The modification of the pitch of the propeller (5) is controlled hydraulically. A feed circuit (8) supplies pressurized oil, delivered by the engine oil pump (7), to the propeller boss (5a). A solenoid valve (6) controlled by the electronic control system (3) of the engine plant is installed on this circuit (8); by controlling the quantity of oil sent to the boss, it allows a corresponding adjustment of the pitch of the propeller (5).

In accordance with the invention, the multicylinder engine (1) is a compression ignition engine. This engine (1) is equipped with a standard fuel injection system, namely an in-line injection pump (2) equipped with an electronic adjustment device that adjusts the injection rate according to a mini-maxi strategy explained hereinafter.

The electronic regulator of the injection pump is integrated into the electronic control system (3) of the engine plant. It therefore controls, with automatic follow-up control, an electromagnetic actuator (not shown) that can move the adjusting spindle of the injection pump (2); this adjusting spindle determines the quantity of fuel injected by modifying the stroke of the injection pump pistons.

In known fashion, this electronic control system (3) comprises a microprocessor (CPU), random access memory (RAM), read-only memory (ROM), as well as analog-digital converters (A/D) and various input and output interfaces.

The microprocessor comprises electronic circuits and suitable software for processing the signals coming from adapted sensors (not shown) that supply data concerning the engine operating conditions such as engine speed and the position of the adjusting spindle, as well as data concerning the flight conditions such as the aircraft speed, the external air pressure and temperature, whether the aircraft is in take-off or landing phase, etc.

The microprocessor also receives data in the form of an electrical signal concerning the position of the power stick (4) installed in the aircraft cockpit that controls the engine plant, data that is supplied by a repeater potentiometer (not shown) that is integral with the power stick (4).

From these various data, the microprocessor of the electronic control system implements preset operations in order to generate control signals intended particularly for the electromagnetic actuator that moves the adjusting spindle of the injection pump (2) and the solenoid valve (6) that controls the quantity of oil sent to the propeller boss (5a).

In FIG. 2, a flow chart has been produced to illustrate a control process of the engine plant presented above and, more particularly, the implementation strategy for adjusting the rotation speed of the engine.

The electronic control system (3) adjusts the engine rotation speed either by acting on the quantity of fuel injected or on the pitch of the propeller.

The criteria for implementing either of these adjustments are essentially the position of the power stick (4), PL, the position of the injection pump adjusting spindle (PP), and the rotation speed of the engine, N.

Preset tables stored in the memories of the electronic control system (3), define three distinct ranges of adjustment according to the values of these three criteria.

The first adjustment range is the idling phase of the engine. The adjustment of the rotation speed of the engine is then accomplished solely by action on the adjusting spindle of the injection pump (2); therefore, there is no action on the pitch of the propeller (5).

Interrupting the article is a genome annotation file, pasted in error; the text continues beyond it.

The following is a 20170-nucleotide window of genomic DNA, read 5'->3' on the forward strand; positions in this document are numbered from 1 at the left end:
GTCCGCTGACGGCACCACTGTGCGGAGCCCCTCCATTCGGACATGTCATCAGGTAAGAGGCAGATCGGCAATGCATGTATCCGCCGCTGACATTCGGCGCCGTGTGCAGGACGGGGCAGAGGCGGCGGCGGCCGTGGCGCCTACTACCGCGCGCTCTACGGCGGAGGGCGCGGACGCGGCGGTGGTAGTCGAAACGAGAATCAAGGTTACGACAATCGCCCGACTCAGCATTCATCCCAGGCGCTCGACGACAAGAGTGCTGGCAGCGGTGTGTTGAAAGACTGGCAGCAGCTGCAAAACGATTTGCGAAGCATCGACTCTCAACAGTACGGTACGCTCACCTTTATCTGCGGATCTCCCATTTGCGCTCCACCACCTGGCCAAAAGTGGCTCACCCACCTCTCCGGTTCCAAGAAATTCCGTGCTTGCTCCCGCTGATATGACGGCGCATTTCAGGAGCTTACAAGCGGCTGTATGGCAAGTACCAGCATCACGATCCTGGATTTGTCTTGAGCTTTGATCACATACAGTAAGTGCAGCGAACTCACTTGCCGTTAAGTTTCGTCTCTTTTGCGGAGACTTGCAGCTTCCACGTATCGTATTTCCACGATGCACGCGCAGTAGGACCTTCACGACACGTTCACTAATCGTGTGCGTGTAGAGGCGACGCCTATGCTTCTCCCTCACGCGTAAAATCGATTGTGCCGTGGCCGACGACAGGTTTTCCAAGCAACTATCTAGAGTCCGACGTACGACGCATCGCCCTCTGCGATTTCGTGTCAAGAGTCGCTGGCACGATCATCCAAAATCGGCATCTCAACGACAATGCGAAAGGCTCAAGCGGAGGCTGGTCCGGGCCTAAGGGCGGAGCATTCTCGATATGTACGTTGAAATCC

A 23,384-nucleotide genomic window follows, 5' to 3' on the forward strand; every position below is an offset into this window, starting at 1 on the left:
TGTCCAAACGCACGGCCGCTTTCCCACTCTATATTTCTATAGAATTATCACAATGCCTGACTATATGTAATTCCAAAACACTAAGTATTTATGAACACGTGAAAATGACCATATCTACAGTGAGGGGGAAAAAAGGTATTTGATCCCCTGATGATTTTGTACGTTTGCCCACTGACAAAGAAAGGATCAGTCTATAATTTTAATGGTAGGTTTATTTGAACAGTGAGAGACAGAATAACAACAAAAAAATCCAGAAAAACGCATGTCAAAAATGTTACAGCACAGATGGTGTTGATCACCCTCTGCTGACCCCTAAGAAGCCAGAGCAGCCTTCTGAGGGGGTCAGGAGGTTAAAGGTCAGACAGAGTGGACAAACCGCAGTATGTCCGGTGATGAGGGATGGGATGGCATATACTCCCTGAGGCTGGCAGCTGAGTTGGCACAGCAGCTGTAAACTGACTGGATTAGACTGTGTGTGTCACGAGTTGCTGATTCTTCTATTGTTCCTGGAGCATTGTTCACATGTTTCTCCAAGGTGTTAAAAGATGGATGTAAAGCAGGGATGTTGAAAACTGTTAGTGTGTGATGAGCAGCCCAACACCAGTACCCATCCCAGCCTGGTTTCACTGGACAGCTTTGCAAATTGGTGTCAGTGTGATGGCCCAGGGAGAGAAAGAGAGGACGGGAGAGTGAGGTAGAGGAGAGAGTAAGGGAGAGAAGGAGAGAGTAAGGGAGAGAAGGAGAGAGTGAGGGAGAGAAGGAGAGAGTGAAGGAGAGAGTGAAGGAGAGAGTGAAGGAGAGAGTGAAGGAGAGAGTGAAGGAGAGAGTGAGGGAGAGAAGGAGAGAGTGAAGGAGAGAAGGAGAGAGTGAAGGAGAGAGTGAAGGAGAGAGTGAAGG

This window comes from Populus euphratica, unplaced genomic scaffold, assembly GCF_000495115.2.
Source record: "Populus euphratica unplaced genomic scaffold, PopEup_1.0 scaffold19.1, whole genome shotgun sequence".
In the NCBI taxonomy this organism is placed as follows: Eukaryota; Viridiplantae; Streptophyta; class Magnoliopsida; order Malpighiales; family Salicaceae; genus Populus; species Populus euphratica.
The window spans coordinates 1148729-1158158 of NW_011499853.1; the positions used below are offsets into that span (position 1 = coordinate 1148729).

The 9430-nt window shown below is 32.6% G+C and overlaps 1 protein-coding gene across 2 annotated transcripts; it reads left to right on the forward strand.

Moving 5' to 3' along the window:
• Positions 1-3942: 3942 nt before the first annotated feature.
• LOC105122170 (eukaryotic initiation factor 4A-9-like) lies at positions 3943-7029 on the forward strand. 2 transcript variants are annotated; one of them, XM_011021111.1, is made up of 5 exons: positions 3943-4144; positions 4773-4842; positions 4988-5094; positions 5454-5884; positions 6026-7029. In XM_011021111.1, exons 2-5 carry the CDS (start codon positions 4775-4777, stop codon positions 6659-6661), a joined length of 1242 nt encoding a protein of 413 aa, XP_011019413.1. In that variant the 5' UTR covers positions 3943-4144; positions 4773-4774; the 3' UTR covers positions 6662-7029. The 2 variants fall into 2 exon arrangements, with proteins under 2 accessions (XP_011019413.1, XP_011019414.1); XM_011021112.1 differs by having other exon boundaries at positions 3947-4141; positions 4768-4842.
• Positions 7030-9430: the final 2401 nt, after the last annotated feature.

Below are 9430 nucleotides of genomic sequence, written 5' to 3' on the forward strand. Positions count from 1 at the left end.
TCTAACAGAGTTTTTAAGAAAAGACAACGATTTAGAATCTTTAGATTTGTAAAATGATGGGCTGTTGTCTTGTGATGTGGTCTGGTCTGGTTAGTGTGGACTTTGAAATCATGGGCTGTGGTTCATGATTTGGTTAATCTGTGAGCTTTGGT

The adjustment is performed owing to a first pertinent adjustment circuit, for example of the PI type (proportional-integral) or PID (proportional-integral-derived). The position of the adjusting spindle is compared to the determined set-point value by using the stored cartography. The difference between the two values, as well as the difference between the instantaneous speed and the set-point speed constitute the input signals of the adjustment circuit, which then determines the energizing current of the positioning magnet of the electromagnetic actuator.

Recognition of the idling phase is defined by two tests: the position of the power stick (4), which must be at least (PL=0) and the engine rotation speed N, which must be lower than a preset set-point speed Nr. If the position of the power stick (4) is at least (PL=0) and the engine rotation speed N is greater then the threshold value Nr, the electronic control system (3) restricts itself to controlling the position PP of the adjusting spindle of the injection pump (2) to its minimum value.

Once the pilot activates the power stick (4), one leaves the idling phase. Owing to cartography previously stored in its memories, the electronic control system (3) determines the set-point value of the engine rotation speed Nc and the position PP of the adjusting spindle from the position PL of the power stick (4).

The position PP of the adjusting spindle of the injection pump is corrected constantly by the electronic control system (3) by using the flight conditions of the aircraft and, more particularly, the external air pressure and temperature data sent to it by the pertinent sensors.

In this second operating range, the engine rotation speed is adjusted directly through action on the propeller pitch. If the instantaneous speed N becomes greater than Nc, an appropriate increase in the propeller pitch is commanded by acting accordingly on the solenoid valve, and if the instantaneous speed N drops to less than Nc, an appropriate decrease in the propeller pitch is commanded by acting accordingly on the solenoid valve.

The microprocessor of the electronic control system (3) thus has a second adjustment circuit of the PI (proportional-integral) or PID (proportional-integral-derived) type, for example. The difference between the value of the instantaneous speed N and the set-point speed Nc constitutes the input signal of the second adjustment circuit, which then determines the energizing current of the solenoid valve (6).